- Stock market volatility was locked near record lows for much of 2017, and Credit Suisse says it has nowhere to go but up.
- The firm highlights three things that could drive a surge in price swings this year.
Exchange-traded products linked to the so-called short-volatility strategy surged almost 200% in the last year, smashing returns for even the hottest tech stocks. In turn, price swings in US stocks were virtually non-existent – a dynamic reflected by the CBOE Volatility Index, or VIX, which spent most of 2017 locked near record lows.
Credit Suisse identified three things that could cause wild stock price swings and spiking volatility this year:
1) Sharply higher bond yields
Credit Suisse says that its 10-year Treasury yield “danger level” for stocks is 3.5%. Treasuries were trading near 2.55% as of Tuesday morning, meaning that the ongoing bond market selloff will have to continue in order for this threshold to be breached.
“In order to get such a rapid rise in yields, we would need to see a sharp acceleration in US wage inflation and a much more hawkish Fed,” Credit Suisse equity derivatives strategist Mandy Xu wrote in a client note.
The firm notes that the only time there’s been an empirical relationship between higher rates and a higher VIX is when yields rise sharply in response to surprise Federal Reserve tightening measures. For evidence of this, look no further than the so-called “taper tantrum” that transpired in May 2013 after then-Fed chair Ben Bernanke made surprising comments about slowing asset purchases:
2) A trade war
In the near term, Credit Suisse is looking at the March deadline for talks to modernise NAFTA, noting that there’s been little progress up to this point.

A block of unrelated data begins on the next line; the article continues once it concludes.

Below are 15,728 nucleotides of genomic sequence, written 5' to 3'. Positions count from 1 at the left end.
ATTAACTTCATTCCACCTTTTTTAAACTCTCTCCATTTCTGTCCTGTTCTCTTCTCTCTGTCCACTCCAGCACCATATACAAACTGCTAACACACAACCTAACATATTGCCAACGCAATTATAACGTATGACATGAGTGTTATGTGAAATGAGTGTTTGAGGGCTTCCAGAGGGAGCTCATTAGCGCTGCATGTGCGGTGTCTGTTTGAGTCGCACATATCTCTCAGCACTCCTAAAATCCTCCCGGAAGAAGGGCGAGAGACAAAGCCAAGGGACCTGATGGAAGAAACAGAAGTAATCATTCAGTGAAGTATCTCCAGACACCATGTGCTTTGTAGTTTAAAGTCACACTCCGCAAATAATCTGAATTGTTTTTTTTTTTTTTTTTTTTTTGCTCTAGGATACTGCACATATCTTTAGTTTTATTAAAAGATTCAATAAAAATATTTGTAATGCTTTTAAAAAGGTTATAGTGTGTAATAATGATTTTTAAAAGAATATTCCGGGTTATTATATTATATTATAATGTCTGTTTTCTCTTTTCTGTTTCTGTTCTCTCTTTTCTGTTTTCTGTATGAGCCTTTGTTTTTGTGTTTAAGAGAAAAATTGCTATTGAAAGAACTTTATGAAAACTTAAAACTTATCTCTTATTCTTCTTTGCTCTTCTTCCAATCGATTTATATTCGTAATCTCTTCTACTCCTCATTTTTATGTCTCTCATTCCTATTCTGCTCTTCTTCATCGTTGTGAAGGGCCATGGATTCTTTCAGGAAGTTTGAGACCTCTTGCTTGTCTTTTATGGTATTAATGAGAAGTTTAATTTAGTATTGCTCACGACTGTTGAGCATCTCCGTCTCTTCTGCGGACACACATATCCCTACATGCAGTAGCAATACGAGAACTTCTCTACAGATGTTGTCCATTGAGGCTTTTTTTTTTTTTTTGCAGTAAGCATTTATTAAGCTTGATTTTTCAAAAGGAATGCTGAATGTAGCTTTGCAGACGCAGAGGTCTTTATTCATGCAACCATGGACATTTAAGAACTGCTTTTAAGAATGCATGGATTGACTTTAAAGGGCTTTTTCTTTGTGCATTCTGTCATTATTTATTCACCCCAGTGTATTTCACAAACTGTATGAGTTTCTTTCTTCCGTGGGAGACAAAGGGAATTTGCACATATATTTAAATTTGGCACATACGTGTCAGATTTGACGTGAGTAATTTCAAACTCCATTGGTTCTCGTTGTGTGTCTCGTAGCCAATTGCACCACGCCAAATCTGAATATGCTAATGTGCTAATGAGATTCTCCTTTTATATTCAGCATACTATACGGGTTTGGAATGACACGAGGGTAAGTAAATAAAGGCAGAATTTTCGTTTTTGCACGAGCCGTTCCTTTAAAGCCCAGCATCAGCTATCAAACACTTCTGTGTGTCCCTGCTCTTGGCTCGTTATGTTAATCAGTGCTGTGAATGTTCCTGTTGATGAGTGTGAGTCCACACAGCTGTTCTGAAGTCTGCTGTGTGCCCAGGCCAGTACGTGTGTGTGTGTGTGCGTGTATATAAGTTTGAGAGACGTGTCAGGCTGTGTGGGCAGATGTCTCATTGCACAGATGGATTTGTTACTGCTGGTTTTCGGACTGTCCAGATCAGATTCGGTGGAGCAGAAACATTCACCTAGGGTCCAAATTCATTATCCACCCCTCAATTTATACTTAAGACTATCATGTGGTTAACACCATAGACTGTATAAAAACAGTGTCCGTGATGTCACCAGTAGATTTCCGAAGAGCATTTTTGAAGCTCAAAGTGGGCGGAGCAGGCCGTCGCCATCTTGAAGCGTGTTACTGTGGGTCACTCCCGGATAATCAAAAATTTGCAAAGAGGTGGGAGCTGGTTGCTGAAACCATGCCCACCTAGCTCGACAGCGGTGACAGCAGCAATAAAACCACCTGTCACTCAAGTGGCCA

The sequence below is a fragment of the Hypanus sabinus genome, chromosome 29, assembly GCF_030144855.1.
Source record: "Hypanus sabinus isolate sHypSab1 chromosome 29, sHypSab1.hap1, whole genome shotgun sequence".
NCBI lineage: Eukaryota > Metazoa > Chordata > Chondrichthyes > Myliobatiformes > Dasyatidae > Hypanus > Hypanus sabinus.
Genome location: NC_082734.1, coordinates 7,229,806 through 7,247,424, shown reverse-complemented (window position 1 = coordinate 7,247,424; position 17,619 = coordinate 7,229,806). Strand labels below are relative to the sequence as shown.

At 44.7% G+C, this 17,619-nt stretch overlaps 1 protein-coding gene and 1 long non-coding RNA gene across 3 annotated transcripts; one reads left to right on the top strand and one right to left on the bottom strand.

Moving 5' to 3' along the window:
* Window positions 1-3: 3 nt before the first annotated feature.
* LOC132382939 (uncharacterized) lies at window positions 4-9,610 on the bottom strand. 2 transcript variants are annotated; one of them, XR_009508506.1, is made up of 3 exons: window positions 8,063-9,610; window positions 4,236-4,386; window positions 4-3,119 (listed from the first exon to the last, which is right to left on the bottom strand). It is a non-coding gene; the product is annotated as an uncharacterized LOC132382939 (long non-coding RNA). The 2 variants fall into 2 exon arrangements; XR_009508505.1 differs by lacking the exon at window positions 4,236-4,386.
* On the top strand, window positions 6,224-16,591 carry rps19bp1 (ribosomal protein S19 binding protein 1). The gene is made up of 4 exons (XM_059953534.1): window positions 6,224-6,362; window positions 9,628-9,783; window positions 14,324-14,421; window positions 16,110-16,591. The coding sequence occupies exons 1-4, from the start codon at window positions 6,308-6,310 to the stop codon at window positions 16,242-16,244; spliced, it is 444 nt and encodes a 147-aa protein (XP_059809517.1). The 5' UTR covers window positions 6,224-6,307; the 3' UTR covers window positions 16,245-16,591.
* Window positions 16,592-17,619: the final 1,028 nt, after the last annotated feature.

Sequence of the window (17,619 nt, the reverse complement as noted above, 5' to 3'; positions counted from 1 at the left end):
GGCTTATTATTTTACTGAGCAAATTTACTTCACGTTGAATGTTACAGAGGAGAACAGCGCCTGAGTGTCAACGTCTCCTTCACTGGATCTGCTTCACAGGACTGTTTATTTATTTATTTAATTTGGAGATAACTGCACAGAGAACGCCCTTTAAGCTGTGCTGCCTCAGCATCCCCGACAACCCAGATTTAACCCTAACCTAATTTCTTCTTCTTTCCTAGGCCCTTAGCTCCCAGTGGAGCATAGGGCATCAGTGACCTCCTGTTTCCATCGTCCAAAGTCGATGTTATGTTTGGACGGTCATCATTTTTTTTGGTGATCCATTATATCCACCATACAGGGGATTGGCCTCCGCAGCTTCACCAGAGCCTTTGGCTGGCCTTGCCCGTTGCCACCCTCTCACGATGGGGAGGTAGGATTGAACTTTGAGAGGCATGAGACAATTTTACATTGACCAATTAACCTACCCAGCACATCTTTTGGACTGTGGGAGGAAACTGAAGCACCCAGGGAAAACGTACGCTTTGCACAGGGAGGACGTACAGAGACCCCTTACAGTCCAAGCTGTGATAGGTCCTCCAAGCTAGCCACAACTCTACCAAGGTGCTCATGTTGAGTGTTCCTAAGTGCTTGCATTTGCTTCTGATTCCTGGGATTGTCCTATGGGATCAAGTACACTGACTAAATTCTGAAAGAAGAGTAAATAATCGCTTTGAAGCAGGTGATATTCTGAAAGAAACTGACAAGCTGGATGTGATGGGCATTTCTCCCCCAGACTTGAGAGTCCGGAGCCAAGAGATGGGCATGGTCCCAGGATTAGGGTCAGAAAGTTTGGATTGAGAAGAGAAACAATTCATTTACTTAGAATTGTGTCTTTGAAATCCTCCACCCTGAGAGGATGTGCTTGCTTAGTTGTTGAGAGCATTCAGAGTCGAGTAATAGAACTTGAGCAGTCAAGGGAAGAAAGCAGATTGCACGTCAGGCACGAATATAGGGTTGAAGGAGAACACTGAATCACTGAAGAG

The firm also sees mounting risk around a possible “full-scale trade war” with China as US trade penalties risk “tit-for-tat retaliation” from China.
Meanwhile, there’s been speculation that the US may exit NAFTA entirely, something that Credit Suisse notes has been factored into the Mexican market. However, there’s been no such comparable risk premium priced into US equities, either on a single-stock or whole market basis, the firm says.
3) Geopolitical risks
This is perhaps the most obvious possible negative catalyst for the US stock market, and also potentially the most dangerous. Credit Suisse highlights the following five areas as inspiring the most worry (all bullets verbatim):
- North Korea: “fire and fury,” escalation of rhetoric/sanctions
- Middle East: Iran, Syria, Saudi Arabia > upside risk for oil prices
- United States: government shut down, Russia investigation
- Europe: Italian elections, Catalonia independence, etc.
- Cyberattacks: from state and non-state actors